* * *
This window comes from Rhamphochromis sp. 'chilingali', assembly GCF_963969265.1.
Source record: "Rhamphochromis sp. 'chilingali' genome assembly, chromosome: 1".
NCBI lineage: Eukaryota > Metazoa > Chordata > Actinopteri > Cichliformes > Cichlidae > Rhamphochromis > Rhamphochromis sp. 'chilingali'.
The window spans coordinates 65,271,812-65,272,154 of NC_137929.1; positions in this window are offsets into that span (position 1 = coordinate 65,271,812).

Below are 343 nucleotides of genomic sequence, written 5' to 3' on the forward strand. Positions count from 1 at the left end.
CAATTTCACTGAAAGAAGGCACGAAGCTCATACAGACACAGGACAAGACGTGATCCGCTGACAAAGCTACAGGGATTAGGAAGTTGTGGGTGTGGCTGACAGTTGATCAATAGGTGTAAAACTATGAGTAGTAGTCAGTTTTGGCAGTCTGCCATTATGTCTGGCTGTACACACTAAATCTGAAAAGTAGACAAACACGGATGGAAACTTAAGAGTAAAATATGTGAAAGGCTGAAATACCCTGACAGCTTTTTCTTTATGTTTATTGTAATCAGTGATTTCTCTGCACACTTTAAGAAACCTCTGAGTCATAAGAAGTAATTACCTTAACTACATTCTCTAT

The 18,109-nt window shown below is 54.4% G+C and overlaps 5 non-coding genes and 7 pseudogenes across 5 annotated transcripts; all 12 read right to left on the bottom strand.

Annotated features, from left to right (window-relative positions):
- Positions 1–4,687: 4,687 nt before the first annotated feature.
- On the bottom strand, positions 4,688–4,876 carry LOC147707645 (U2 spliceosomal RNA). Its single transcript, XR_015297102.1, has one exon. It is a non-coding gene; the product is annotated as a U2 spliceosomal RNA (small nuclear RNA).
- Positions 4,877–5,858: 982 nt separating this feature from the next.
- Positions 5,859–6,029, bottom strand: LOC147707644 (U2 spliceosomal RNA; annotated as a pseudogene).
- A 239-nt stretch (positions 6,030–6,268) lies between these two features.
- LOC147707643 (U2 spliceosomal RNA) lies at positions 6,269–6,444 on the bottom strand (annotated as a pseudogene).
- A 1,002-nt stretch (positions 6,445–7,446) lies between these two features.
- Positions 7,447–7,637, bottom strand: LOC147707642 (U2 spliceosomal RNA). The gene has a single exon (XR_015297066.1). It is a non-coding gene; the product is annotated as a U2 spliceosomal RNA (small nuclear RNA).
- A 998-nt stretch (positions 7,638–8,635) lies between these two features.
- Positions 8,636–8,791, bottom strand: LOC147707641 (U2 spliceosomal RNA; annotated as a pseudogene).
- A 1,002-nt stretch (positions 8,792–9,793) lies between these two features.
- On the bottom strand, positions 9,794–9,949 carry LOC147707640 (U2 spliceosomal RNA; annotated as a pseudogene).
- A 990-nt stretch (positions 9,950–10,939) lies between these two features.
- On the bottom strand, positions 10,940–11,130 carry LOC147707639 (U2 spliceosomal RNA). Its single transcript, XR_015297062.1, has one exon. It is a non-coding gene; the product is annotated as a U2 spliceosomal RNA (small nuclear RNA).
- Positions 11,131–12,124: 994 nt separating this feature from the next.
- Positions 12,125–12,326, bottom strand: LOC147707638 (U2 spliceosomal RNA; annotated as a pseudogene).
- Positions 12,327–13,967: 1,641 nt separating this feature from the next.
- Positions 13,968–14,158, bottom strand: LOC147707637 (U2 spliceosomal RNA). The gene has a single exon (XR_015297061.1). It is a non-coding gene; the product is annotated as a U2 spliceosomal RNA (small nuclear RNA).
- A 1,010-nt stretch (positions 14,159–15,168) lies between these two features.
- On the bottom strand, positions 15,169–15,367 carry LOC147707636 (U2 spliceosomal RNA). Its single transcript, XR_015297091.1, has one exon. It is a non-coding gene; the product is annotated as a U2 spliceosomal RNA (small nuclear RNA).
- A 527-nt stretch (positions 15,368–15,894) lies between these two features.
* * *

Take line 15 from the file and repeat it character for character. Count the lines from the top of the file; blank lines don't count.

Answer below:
- A 1,002-nt stretch (positions 6,445–7,446) lies between these two features.